The prohibition of slavery in certain territories would affect the staple crops as well as their production by limiting the size, and, in consequence, the production rate on plantations. The wariness between politicians of the north and those of the south increased, as opinions on abolition were a subject of great tension even though there was even representation with both free and slave states numbering at eleven. The definite separation between the north and the south created social tension and clearly defined the political ideas based on geographical location.
It also created the opportunity for free blacks to create a livelihood for themselves in Missouri. The economic effects of the Missouri Compromise started with the declaration that slavery would be prohibited in the unorganized territory obtained in the Louisiana Purchase north of Missouri’s southern border. This did not include land and states in which slavery was already established, such as Arkansas territory. This affected the economic structure of the United States because it ensured that large plantations that were yet to be established within the territory that prohibited slavery would have to function without the use of slaves.
This would pose a great chance of difficulty producing large amounts of crops and product, which would affect the overall economy of America. Similar to how Britain turned to alternate sources of cotton when the American prices rose as supply increased to meet demand, countries would turn to alternate sources for many other products as well if the United States failed to produce an adequate supply to meet the demand. The Missouri Compromise affected the politics of America by continuing a balance of the influence of free states versus slave states, as well as creating tension between the northern and southern representatives.
The balance of slave states and free states is important in politics as an imbalance of representatives in Congress leads to turmoil and eventual rebellions as the minority consider their inferior representation unfair. It would also contribute to a greater chance of presidents who favor the ideas and desires of the majority. The idea of representation of only the majority connects to the colonial period when the colonies demanded, “No taxation without representation,” from Parliament. Therefore, the cause that the American Revolution was based on would be violated.
Also, as the heatedness of debates between abolitionists and proslavery citizens increased, so did their passion for whichever cause they fought for. This contributed to the increased sense of unity between those who fought for similar ideas and laws. A sense of unity in the states of the north and the states of the south was a consequence of the Missouri Compromise. Many felt that the North was united in their idea that slavery was unconstitutional and a violation of natural rights, while the South felt unified in the idea that they had inherited slavery as a major component in their way of life.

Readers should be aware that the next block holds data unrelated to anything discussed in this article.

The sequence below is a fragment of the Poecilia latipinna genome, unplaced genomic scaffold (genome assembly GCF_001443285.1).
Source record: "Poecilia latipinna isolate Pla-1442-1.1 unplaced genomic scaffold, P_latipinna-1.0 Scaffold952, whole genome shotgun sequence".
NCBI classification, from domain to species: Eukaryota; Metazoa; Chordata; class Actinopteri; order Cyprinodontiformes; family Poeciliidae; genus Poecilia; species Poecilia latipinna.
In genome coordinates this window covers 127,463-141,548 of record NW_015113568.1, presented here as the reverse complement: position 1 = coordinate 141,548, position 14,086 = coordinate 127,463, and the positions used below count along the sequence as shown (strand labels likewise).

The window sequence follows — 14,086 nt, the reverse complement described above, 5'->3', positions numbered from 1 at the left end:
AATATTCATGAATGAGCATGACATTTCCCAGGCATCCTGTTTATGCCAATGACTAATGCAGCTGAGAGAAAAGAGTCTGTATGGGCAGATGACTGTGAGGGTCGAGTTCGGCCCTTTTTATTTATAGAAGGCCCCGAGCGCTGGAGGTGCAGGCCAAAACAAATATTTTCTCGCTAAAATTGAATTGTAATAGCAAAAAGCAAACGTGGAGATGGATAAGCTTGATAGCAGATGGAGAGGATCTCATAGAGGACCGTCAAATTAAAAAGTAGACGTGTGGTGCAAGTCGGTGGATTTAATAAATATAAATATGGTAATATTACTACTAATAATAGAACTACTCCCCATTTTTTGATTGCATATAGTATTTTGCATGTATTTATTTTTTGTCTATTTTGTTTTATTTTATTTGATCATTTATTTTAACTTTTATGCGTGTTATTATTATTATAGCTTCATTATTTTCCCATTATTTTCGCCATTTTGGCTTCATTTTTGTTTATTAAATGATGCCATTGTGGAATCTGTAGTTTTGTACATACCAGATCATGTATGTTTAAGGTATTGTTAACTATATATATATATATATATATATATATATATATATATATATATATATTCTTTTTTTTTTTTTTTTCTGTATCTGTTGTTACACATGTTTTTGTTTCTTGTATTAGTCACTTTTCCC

Another social effect of this compromise is when the National House of Representatives refused to admit Missouri when the Missouri constitutional convention decided to authorize slavery and decree that state legislature could never free slaves without the permission of their masters and declared that even free blacks could not leave the state. In response to this, Henry Clay was finally able to write a bill that both sides accepted in late 1821. The bill included the idea that Missouri would be admitted as long as they did not pass a law barring the entry of a citizen from any other state.
This would affect society because the allowance of free blacks into Missouri would make it possible for them to create a home for themselves without getting uprooted and having to move to another state once they had been freed. The political, social, and economic effects of the Missouri Compromise heavily impacted American culture. The ideas and laws passed by the government at this time would create a definite separation between the north and south, which would result in political tension, as well as social ecause of the differing views between abolitionists and those who advocated slavery. The economic consequences would affect the large plantation owners of the south, as their work force would be taken away. The profit would decline, as workers would need a salary, which was undesirable. The Missouri Compromise altered the society of the United States significantly by foreshadowing the civil war as differences between the north and south became solidified.